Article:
f) researchers might tap every time a particular quality is evidenced (this is more like micro-analysis) that would enable a whole session to be analysed in minute detail. This type of assessment would not be within the scope of a therapist offering dance movement therapy with clients, but might be useful to offer particular insight.
A, b and c are more likely to be useful strategies for therapists using the app as part of their normal practice, and d, e and f more for researchers or those therapists who are resourced to do detailed analysis.
Group notes: can a group be scored as a whole?
MARA has been developed on the presumption that the therapist must report on individual clients, and hence has individualised data gathering options. If a therapist also wanted to keep a record of the process or progress of the group as a whole, one option is that they enter ‘Whole Group’ as a ‘participant’. Then scores, notes and media data might be kept for a whole group. This would enable the therapists to copy and paste this information into any individual client’s record.
Group scoring is not a recommended option, however, as funders, managers, participants and their families are likely to be most interested in progress of individuals, regardless of whether they undertake therapy in a group setting.
The ‘Results’ button near the top right of the screen will take you to the page where quantitative data from clients’ assessments is stored.
Managing Client Data in MARA
Privacy of client data
Privacy of client data is an important consideration for all professionals. MARA offers security features to enable privacy and confidential data management. First, each iPad has a password protection. Then MARA has up to two levels of password protection: for individual users there is only one level, but for those sharing a MARA licence in an agency or program, a second level is available with the manager of the program having capacity to enable or disable staff accounts.
MARA users can also use pseudonyms or codes in the place of client names for agencies that do not allow use of client names. Other features such a photo and identifying personal information are available for those who might need it, but are not necessary for successful functioning of MARA.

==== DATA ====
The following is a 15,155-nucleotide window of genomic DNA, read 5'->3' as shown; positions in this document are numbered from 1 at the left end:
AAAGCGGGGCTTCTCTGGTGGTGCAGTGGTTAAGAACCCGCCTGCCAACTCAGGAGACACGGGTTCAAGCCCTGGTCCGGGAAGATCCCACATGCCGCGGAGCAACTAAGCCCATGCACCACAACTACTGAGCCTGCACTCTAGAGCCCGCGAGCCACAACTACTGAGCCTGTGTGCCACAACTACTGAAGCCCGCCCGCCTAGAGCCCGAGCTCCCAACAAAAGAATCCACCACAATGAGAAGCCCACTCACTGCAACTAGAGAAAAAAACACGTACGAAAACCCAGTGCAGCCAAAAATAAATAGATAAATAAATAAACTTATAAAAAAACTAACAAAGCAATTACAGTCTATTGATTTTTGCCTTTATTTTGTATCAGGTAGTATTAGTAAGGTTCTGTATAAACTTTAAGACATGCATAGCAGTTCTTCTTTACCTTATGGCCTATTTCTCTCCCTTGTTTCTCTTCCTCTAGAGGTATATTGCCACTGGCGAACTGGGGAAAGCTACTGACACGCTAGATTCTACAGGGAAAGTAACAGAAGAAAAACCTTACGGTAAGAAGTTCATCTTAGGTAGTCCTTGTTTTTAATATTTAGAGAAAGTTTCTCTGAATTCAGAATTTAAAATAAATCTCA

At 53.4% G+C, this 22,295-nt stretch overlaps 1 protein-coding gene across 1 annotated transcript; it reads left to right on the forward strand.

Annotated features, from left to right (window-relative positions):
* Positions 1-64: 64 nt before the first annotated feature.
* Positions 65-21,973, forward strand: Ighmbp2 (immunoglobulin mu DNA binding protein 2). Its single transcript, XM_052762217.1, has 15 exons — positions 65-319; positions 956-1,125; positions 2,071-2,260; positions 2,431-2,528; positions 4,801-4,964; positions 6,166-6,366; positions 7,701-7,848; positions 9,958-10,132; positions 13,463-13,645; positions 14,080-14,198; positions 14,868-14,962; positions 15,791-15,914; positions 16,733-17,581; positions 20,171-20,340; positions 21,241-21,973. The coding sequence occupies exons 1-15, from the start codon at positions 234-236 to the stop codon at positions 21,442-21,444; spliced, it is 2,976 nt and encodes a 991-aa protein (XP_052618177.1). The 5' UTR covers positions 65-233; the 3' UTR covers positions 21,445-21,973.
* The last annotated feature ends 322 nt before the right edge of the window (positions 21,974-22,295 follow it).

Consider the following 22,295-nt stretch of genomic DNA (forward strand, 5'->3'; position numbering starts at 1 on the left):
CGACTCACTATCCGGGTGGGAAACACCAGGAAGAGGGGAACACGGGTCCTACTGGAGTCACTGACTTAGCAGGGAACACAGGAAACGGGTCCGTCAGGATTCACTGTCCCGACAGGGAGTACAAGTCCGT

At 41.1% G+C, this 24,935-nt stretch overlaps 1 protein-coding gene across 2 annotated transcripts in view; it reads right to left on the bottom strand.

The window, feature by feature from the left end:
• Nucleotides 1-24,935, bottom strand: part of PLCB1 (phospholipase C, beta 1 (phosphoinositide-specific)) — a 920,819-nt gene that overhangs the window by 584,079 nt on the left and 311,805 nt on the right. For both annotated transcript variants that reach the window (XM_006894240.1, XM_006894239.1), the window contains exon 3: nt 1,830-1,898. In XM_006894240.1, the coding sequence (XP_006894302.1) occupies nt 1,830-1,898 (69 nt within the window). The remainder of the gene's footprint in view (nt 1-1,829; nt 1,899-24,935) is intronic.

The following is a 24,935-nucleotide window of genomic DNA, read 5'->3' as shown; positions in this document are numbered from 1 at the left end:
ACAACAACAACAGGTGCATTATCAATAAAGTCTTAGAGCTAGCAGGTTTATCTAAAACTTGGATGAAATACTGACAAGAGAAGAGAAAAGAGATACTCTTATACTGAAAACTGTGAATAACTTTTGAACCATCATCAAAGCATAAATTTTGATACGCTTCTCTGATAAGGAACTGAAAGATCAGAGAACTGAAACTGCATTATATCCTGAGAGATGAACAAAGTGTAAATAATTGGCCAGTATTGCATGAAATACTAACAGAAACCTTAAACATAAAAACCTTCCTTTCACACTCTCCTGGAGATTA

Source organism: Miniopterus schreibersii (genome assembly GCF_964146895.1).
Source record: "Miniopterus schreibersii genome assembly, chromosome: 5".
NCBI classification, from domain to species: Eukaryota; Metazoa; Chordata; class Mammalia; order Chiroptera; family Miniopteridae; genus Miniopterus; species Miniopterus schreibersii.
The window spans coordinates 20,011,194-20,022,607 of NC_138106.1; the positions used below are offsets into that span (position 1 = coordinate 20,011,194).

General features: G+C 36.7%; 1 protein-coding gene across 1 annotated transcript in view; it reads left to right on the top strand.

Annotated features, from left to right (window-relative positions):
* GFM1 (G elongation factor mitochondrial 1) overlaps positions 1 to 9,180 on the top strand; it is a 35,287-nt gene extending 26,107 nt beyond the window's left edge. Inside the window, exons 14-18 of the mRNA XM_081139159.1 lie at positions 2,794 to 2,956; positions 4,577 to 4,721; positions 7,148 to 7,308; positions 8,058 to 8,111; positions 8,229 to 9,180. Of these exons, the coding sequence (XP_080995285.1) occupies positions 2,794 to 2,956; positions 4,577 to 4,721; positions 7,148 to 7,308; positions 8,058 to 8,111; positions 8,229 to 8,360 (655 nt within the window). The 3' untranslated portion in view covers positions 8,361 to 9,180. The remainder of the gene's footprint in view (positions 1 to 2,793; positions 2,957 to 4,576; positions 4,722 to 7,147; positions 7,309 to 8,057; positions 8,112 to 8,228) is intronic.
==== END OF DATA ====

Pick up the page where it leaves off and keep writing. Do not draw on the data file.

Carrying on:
Storage of data
Each MARA licence is local to the device on which it is stored. Data gathered by MARA is stored locally on the app on which it is collected and can not be accessed by anyone other than the licence holders.
Backing up data gathered in MARA
MARA has been developed as a data gathering tool, which is necessarily limited because of the app device’s limits. Users are recommended to regularly export data out of MARA and save it or back it up as they would with any other assessment data. This includes archiving of client records if they leave a program.
Exporting data out of MARA
MARA offers options for exporting data by email or download. Assessment data ( in excel and graph form, notes and media) can be exported from MARA by email. Ensure that your iPad has email access on it to enable this feature to work, and that it is set up with an account for you.
Use of data gathered by MARA for research
At some future time, if research projects seek to use data gathered by MARA users, a request would be made of licence holders, and they would be invited to provide data, pending all necessary ethical and permission issues are addressed satisfactorily. No access to data is possible without direct request of licence holders.
Dunphy, K. & Hens, T. (2018). Outcome-focussed dance movement therapy assessment enhanced by iPad app MARA. Frontiers in Psychology. 9:2067. doi: 10.3389/fpsyg.2018.02067.
Dunphy, K., Mullane, S., & Allen, L. (2016). Developing an iPad app for assessment in dance movement therapy, The Arts in Psychotherapy, 51, 54-62.